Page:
Historic gay rights activist dies

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Tyron Garner, one of two men whose 1998 arrests led to a US Supreme Court decision that struck down bans on sodomy, has died, according to a spokesman for the legal firm that represented him.

According to the Associated Press, Garner died early on Monday at a Houston hospital.

Mark Roy, a spokesman for Lambda Legal in New York City said that Garner suffered from meningitis and was in his brother’s care for the past six months.

“Over the last few months, he lost the use of his legs from meningitis,” Roy told the AP.

Garner and John Lawrence were arrested after police – sent by a bogus report of an armed intruder – burst into Lawrence’s apartment and found the two engaged in consensual sex.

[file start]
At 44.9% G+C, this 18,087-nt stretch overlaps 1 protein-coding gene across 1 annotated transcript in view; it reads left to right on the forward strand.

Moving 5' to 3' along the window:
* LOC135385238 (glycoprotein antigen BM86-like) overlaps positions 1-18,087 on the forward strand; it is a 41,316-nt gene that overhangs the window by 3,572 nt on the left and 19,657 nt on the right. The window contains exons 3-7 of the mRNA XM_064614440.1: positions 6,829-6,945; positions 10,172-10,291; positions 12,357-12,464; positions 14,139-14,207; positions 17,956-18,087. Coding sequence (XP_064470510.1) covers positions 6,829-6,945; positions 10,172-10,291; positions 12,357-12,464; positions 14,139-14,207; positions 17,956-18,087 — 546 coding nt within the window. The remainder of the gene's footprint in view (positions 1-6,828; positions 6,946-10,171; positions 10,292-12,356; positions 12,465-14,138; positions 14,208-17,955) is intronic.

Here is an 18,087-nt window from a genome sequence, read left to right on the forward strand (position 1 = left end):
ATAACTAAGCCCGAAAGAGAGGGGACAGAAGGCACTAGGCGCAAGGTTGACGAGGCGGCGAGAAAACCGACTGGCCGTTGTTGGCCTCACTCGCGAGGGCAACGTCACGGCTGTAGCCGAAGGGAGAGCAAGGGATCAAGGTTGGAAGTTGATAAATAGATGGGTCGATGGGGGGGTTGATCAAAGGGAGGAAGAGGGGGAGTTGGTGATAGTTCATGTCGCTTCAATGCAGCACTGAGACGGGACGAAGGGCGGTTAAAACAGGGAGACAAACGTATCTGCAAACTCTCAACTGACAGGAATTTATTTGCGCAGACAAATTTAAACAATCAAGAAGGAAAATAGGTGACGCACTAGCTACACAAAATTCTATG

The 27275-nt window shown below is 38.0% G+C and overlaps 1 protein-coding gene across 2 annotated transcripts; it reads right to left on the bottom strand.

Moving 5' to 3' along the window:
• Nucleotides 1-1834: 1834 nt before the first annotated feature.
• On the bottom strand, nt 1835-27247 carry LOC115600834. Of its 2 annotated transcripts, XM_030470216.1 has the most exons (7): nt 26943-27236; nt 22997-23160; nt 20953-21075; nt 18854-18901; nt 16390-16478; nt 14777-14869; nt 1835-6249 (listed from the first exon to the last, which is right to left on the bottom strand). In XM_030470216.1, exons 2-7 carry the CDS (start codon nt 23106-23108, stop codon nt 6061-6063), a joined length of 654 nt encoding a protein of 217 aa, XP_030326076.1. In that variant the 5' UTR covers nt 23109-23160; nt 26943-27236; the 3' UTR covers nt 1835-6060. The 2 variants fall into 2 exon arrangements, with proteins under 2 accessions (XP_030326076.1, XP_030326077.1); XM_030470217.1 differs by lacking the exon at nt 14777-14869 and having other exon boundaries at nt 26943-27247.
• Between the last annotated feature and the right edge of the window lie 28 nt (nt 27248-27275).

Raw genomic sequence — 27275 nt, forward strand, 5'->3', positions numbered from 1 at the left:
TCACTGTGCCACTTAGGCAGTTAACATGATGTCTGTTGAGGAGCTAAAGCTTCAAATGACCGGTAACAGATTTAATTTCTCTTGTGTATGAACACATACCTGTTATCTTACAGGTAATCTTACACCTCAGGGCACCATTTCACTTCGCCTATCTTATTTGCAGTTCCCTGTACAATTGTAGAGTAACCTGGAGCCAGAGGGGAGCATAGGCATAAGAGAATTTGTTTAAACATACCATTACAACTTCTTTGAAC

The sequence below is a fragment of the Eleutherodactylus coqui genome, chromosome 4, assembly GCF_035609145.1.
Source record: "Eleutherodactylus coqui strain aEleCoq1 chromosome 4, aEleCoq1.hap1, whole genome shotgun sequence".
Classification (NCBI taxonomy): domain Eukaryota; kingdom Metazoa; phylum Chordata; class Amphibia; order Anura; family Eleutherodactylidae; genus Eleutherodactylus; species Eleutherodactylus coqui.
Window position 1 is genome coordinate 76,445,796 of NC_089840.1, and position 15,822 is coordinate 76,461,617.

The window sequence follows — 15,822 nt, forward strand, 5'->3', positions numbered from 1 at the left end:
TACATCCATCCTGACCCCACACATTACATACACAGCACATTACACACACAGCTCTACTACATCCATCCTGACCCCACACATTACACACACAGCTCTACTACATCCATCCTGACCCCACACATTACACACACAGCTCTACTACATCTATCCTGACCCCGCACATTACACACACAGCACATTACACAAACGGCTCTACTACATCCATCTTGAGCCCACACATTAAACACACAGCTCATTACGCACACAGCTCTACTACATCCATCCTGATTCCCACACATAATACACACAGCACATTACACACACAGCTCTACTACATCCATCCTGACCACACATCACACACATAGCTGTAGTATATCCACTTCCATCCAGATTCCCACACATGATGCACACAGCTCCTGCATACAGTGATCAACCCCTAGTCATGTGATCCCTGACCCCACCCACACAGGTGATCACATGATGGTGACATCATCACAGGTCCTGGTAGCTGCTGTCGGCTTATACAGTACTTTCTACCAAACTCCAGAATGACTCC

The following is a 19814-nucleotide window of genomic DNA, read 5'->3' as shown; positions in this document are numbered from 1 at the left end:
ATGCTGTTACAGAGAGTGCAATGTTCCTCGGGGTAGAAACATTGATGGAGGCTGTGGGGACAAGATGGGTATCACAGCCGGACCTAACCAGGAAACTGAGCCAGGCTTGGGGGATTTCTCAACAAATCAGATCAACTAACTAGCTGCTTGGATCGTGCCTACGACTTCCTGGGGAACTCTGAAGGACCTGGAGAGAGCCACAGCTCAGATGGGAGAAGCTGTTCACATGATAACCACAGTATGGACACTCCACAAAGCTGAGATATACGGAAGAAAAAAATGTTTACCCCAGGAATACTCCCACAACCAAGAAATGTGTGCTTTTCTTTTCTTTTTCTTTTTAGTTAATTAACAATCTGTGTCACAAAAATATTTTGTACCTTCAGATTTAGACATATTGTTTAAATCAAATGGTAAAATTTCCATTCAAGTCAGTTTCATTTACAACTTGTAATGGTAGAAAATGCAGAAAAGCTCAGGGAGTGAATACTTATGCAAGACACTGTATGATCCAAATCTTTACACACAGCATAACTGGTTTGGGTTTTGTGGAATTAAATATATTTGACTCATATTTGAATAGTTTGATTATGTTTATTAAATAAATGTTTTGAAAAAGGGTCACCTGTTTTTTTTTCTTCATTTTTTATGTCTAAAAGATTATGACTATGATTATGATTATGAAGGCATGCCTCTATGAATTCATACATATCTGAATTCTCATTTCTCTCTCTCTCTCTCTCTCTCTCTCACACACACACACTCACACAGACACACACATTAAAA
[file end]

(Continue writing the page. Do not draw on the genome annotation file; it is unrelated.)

They were jailed overnight and charged with breaking Texas’ Homosexual Conduct Law, which banned oral and anal sex between people of the same gender.

In June 2003, the Supreme Court ruled that what gay men and women do in the privacy of their bedrooms is their business and not the government’s.

The landmark 6-3 decision invalidated laws in Texas and 12 other states. It also galvanised both sides in an ongoing national debate over whether homosexuals are entitled to the same rights as heterosexuals when it comes to marriage and adoption.

“Because Tyrone Garner and John Lawrence had the courage to challenge homophobic sodomy laws, the US Supreme Court recognised that love, sexuality and family play the same role in gay people’s lives as they do for everyone else,” reads a Lambda Legal media statement issued this week.

Garner, who sold barbecue from a street stand, told the Houston Chronicle in 2004 that it was hard to endure the loss of his privacy.

“I didn’t enjoy being outed with my mugshot on TV,” he said, “It was degrading to me.”

“I don’t really want to be a hero, but I want to tell other gay people ‘Be who you are, and don’t be afraid.'”

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